One word of restraint: do not undertake any major redecorating unless it is absolutely necessary. That beautiful new Berber carpet in the living room and Tyrannosaurus Rex wallpaper in the children ‘s bedroom may not be to the buyers’ liking. They may see it as decoration they’ll have to replace when the home is theirs. In most instances you are not likely to recoup the added expense of any such work.
Repair or replace worn-out and broken accessories. Badly chipped tiles on the kitchen counter, a broken hand railing on the staircase, or noisy hot water heater create a negative impression of the home’s overall condition. The rather minimal expense of eliminating these problems is usually worthwhile.
Clean up! It doesn’t have to be boot camp spotless, but your home should be generally clean and uncluttered. Wash and wax hard wood floors, vacuum carpets thoroughly, remove grease and grime from walls. Clean kitchen and bathroom tiles. Polish and dust your furniture, and vacuum, if necessary.
Make certain all faucets, sinks and toilet bowls are cleaned and properly functioning.
Thin out closets. If your clothes are packed to the rafters, place enough in temporary storage to give the impression that your home has adequate closet space.
Garage and basement: Get rid of the junk! You may think you can’t live without your collection of 25 fishing rods, but your buyers will want to see a neat, orderly space with enough room for their favorite odds and ends. Also, put a fresh coat of white paint on the walls. It’s a minor expense and it goes a long way toward creating the right feeling of freshness.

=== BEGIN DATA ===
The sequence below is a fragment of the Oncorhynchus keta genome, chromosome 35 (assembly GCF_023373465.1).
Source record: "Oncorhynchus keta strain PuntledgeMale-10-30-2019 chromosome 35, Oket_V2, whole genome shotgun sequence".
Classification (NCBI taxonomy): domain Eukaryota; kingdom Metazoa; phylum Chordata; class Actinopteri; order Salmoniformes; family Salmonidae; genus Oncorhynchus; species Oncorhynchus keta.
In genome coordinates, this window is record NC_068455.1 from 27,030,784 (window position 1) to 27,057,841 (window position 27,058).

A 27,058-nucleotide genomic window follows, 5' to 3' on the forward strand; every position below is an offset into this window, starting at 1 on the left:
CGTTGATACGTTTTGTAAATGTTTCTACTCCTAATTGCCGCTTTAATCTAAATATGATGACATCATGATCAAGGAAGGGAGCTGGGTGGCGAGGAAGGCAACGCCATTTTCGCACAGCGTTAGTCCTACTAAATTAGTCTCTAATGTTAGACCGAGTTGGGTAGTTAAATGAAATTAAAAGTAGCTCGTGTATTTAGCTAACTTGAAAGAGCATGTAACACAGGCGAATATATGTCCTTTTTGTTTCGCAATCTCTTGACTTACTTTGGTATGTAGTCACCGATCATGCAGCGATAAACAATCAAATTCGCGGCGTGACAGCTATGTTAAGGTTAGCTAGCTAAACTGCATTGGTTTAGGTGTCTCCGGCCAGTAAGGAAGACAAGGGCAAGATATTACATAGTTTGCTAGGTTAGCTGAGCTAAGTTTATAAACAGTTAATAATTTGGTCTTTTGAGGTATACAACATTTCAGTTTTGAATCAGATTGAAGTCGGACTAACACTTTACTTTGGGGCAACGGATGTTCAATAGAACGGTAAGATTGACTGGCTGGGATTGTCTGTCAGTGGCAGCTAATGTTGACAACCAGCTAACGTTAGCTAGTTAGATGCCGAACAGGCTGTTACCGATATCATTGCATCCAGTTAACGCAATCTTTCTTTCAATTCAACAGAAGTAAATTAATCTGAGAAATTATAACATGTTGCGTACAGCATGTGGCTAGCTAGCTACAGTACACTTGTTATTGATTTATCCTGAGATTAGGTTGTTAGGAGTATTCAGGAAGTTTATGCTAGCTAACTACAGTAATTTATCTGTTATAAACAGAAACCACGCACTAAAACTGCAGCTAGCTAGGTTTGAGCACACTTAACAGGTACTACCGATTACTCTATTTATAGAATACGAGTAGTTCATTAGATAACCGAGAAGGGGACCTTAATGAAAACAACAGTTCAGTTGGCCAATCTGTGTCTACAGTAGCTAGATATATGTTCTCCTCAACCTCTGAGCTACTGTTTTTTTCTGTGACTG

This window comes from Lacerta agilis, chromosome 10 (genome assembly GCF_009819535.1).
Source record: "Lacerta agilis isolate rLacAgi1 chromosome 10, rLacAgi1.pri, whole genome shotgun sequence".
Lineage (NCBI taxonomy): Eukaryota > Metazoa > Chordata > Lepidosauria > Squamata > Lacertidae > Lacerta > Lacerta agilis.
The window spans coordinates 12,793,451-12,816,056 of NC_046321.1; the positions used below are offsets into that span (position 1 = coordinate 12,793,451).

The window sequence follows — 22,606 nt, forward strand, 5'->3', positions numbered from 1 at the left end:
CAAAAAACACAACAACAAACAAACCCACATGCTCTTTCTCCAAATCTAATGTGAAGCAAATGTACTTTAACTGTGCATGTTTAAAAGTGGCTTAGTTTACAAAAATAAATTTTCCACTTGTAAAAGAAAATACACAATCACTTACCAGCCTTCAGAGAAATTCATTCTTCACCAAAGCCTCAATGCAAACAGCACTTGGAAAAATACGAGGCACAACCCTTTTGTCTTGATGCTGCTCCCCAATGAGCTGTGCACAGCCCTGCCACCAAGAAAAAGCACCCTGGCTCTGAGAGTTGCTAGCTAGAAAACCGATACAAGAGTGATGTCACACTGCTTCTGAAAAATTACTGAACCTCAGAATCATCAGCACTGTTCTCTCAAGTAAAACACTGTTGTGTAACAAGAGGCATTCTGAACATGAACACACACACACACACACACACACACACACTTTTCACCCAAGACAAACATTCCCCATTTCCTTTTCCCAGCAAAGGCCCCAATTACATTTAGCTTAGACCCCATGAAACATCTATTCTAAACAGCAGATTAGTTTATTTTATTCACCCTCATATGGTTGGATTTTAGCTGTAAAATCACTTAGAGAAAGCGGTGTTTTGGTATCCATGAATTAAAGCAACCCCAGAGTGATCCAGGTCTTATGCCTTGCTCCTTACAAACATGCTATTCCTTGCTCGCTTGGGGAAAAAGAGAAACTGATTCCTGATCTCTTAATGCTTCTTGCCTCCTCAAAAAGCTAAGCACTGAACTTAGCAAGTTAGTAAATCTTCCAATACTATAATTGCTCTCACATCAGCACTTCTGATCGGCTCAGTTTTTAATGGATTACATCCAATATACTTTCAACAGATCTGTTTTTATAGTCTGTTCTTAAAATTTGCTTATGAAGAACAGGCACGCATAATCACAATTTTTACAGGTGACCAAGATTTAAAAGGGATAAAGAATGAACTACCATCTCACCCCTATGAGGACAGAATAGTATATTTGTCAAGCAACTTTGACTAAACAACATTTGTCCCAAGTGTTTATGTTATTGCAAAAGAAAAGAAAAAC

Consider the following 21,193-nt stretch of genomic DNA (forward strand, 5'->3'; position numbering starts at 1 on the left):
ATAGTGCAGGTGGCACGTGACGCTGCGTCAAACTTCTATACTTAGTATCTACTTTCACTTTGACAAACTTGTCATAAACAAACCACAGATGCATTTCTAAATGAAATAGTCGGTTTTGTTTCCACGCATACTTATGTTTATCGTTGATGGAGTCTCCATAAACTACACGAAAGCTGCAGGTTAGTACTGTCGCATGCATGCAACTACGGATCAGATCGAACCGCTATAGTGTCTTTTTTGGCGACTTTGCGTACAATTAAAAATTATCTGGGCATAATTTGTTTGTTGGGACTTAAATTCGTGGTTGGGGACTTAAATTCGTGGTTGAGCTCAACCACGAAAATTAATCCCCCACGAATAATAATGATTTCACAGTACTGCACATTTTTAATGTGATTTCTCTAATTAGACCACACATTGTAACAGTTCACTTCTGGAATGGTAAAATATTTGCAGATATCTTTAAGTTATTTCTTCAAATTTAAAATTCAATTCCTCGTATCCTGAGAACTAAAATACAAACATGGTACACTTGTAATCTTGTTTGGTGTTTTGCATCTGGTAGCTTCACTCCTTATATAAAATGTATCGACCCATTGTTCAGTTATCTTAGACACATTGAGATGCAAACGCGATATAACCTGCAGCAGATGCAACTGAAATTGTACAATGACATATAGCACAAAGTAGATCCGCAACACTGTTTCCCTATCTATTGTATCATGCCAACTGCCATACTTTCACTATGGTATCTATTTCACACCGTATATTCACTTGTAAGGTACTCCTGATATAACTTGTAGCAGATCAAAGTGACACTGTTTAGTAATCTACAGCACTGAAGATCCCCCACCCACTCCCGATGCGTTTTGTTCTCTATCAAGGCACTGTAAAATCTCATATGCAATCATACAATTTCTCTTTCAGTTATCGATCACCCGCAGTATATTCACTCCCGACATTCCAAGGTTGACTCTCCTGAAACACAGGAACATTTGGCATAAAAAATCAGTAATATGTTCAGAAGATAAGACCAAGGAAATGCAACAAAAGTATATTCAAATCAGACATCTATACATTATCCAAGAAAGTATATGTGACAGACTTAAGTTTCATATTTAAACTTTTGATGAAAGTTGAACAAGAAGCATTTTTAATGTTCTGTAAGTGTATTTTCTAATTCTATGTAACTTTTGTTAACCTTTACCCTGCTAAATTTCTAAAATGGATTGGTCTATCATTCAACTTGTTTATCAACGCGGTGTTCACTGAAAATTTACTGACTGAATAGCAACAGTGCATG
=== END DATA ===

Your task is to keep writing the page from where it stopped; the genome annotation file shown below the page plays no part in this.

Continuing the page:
Furniture: Take an hour to visit an apartment complex model. Note how these typically small rooms are made to appear larger than they are, with very little furniture. Traffic patterns are open and accessible; doors to bathrooms often removed. Apply those lessons at home. Remove two or three chairs, an end table and lamp, or other objects that are not absolutely necessary in a room. Make sure your own traffic patterns within and between rooms are generous.
Team With Your Realtor®
Your Realtor® typically has a wealth of experience in every aspect of home selling. Take advantage of his or her knowledge and work together for a quick, successful sale:
Ask your Realtor® what else you might do to frame your home in the best light.
Be sure to make your home available for showings. Your Realtor® spends considerable time and effort to advertise, qualify prospects, show the property, and ultimately negotiate the sale. Try to accommodate requested appointments whenever possible.
Compile a short packet of information on your neighborhood: local schools, transit systems, parks, libraries, municipal services, etc. Also, be certain to include the cost and availability of day care, as prospective buyers may well have children.
For other helpful tips and tools on selling your home, click on the link to REALTOR.COM
When your Realtor® calls to bring a prospective buyer to your home, prompt attention to last-minute details can enhance your home’s appeal:
Straighten up minor messes – newspapers to the garage, china and silverware in cupboards, ironing board back in the closet.
Clear tables. That collection of golf magazines may be handy on the cocktail table, but it creates an unwanted air of clutter.
Confine your pets. Some people may tremble in fear at the sight of your pet, even if it is a miniature Schnauzer; so keep dogs or cats in transport kennels in the garage or basement.
Leave the lights on! Even your Realtor® won’t necessarily remember that the switch for the recessed ceiling lights is hidden inside the foyer closet.
Leave home whenever possible. Your Realtor® has been hired because of his or her expertise at home sales. Stay out of the way. Besides, buyers may be uncomfortable if they feel you’re watching their every move.
If you can’t leave, greet your guests politely and retreat to another room. Send the kids and the dog outside. That way your Realtor® will be able to best answer questions and most effectively show your home.
Used with permission from Old Republic National Title Insurance Company